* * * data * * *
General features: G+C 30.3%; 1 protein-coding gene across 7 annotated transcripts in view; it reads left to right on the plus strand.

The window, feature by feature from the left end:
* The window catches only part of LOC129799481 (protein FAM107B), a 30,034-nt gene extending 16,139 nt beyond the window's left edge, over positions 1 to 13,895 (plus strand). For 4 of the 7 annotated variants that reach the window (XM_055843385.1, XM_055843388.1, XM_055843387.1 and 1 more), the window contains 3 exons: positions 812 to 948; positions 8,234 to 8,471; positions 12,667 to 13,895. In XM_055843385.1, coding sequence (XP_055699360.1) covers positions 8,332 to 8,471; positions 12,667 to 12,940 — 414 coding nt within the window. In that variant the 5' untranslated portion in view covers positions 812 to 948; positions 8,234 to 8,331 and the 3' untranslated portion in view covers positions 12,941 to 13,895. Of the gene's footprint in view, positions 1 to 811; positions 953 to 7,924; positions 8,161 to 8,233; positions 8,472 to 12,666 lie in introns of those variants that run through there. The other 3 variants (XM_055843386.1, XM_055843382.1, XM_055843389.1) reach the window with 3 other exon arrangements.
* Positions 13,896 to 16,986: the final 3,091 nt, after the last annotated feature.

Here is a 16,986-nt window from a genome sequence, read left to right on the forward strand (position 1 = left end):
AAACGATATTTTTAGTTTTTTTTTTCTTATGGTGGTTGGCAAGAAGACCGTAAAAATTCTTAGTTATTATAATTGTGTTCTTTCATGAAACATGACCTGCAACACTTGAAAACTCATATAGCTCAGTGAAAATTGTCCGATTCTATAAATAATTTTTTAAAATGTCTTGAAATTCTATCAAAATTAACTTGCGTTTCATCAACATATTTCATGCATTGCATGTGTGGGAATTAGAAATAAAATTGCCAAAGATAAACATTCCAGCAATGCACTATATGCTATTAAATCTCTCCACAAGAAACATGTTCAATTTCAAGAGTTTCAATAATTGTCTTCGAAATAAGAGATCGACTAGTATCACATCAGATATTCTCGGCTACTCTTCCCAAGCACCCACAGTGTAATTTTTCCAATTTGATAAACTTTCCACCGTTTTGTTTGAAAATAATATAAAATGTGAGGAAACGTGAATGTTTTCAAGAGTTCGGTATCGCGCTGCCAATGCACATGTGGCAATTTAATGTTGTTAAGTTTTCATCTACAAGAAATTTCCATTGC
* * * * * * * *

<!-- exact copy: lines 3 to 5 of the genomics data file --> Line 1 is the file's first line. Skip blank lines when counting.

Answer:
* The window catches only part of LOC129799481 (protein FAM107B), a 30,034-nt gene extending 16,139 nt beyond the window's left edge, over positions 1 to 13,895 (plus strand). For 4 of the 7 annotated variants that reach the window (XM_055843385.1, XM_055843388.1, XM_055843387.1 and 1 more), the window contains 3 exons: positions 812 to 948; positions 8,234 to 8,471; positions 12,667 to 13,895. In XM_055843385.1, coding sequence (XP_055699360.1) covers positions 8,332 to 8,471; positions 12,667 to 12,940 — 414 coding nt within the window. In that variant the 5' untranslated portion in view covers positions 812 to 948; positions 8,234 to 8,331 and the 3' untranslated portion in view covers positions 12,941 to 13,895. Of the gene's footprint in view, positions 1 to 811; positions 953 to 7,924; positions 8,161 to 8,233; positions 8,472 to 12,666 lie in introns of those variants that run through there. The other 3 variants (XM_055843386.1, XM_055843382.1, XM_055843389.1) reach the window with 3 other exon arrangements.
* Positions 13,896 to 16,986: the final 3,091 nt, after the last annotated feature.

Here is a 16,986-nt window from a genome sequence, read left to right on the forward strand (position 1 = left end):